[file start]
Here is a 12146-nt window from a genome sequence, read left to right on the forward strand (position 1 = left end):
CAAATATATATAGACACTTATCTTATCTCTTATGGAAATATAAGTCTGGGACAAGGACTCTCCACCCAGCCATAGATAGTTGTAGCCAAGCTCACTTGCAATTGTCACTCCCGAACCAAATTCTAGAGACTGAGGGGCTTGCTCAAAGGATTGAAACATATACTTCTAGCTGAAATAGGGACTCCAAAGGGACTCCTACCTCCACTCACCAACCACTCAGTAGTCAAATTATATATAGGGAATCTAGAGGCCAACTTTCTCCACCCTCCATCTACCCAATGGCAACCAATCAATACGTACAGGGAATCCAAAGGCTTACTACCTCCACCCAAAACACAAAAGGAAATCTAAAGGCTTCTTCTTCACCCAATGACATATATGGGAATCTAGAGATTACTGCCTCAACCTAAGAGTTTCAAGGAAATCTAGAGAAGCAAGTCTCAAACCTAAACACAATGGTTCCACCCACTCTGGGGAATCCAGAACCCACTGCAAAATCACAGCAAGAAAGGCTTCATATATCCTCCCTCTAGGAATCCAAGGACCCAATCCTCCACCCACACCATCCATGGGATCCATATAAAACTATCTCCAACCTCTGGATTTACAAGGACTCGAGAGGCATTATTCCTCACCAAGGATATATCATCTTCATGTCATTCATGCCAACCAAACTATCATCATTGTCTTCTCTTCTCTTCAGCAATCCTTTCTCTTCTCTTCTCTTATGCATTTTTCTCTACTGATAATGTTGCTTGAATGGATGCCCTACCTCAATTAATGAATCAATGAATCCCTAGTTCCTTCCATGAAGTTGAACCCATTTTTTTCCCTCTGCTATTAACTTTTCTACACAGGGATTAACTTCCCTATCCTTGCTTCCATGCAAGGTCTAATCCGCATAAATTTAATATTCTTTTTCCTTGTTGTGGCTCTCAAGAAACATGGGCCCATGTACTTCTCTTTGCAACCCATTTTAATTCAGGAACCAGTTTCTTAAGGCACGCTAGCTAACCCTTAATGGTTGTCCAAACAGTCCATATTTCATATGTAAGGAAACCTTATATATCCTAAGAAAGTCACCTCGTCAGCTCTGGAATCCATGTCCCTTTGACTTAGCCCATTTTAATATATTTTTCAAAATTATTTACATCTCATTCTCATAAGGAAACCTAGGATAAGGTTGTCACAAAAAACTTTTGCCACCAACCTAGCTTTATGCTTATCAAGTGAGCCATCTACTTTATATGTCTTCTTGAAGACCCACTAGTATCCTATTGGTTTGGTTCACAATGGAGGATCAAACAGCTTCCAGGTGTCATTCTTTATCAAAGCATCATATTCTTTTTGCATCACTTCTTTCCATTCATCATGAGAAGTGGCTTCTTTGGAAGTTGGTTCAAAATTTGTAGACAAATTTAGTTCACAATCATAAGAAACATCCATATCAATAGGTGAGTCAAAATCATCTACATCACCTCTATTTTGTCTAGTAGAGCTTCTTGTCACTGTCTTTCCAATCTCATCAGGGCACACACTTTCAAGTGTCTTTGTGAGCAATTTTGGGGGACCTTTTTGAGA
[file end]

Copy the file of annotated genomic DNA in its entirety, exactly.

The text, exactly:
Here is a 12146-nt window from a genome sequence, read left to right on the forward strand (position 1 = left end):
CAAATATATATAGACACTTATCTTATCTCTTATGGAAATATAAGTCTGGGACAAGGACTCTCCACCCAGCCATAGATAGTTGTAGCCAAGCTCACTTGCAATTGTCACTCCCGAACCAAATTCTAGAGACTGAGGGGCTTGCTCAAAGGATTGAAACATATACTTCTAGCTGAAATAGGGACTCCAAAGGGACTCCTACCTCCACTCACCAACCACTCAGTAGTCAAATTATATATAGGGAATCTAGAGGCCAACTTTCTCCACCCTCCATCTACCCAATGGCAACCAATCAATACGTACAGGGAATCCAAAGGCTTACTACCTCCACCCAAAACACAAAAGGAAATCTAAAGGCTTCTTCTTCACCCAATGACATATATGGGAATCTAGAGATTACTGCCTCAACCTAAGAGTTTCAAGGAAATCTAGAGAAGCAAGTCTCAAACCTAAACACAATGGTTCCACCCACTCTGGGGAATCCAGAACCCACTGCAAAATCACAGCAAGAAAGGCTTCATATATCCTCCCTCTAGGAATCCAAGGACCCAATCCTCCACCCACACCATCCATGGGATCCATATAAAACTATCTCCAACCTCTGGATTTACAAGGACTCGAGAGGCATTATTCCTCACCAAGGATATATCATCTTCATGTCATTCATGCCAACCAAACTATCATCATTGTCTTCTCTTCTCTTCAGCAATCCTTTCTCTTCTCTTCTCTTATGCATTTTTCTCTACTGATAATGTTGCTTGAATGGATGCCCTACCTCAATTAATGAATCAATGAATCCCTAGTTCCTTCCATGAAGTTGAACCCATTTTTTTCCCTCTGCTATTAACTTTTCTACACAGGGATTAACTTCCCTATCCTTGCTTCCATGCAAGGTCTAATCCGCATAAATTTAATATTCTTTTTCCTTGTTGTGGCTCTCAAGAAACATGGGCCCATGTACTTCTCTTTGCAACCCATTTTAATTCAGGAACCAGTTTCTTAAGGCACGCTAGCTAACCCTTAATGGTTGTCCAAACAGTCCATATTTCATATGTAAGGAAACCTTATATATCCTAAGAAAGTCACCTCGTCAGCTCTGGAATCCATGTCCCTTTGACTTAGCCCATTTTAATATATTTTTCAAAATTATTTACATCTCATTCTCATAAGGAAACCTAGGATAAGGTTGTCACAAAAAACTTTTGCCACCAACCTAGCTTTATGCTTATCAAGTGAGCCATCTACTTTATATGTCTTCTTGAAGACCCACTAGTATCCTATTGGTTTGGTTCACAATGGAGGATCAAACAGCTTCCAGGTGTCATTCTTTATCAAAGCATCATATTCTTTTTGCATCACTTCTTTCCATTCATCATGAGAAGTGGCTTCTTTGGAAGTTGGTTCAAAATTTGTAGACAAATTTAGTTCACAATCATAAGAAACATCCATATCAATAGGTGAGTCAAAATCATCTACATCACCTCTATTTTGTCTAGTAGAGCTTCTTGTCACTGTCTTTCCAATCTCATCAGGGCACACACTTTCAAGTGTCTTTGTGAGCAATTTTGGGGGACCTTTTTGAGA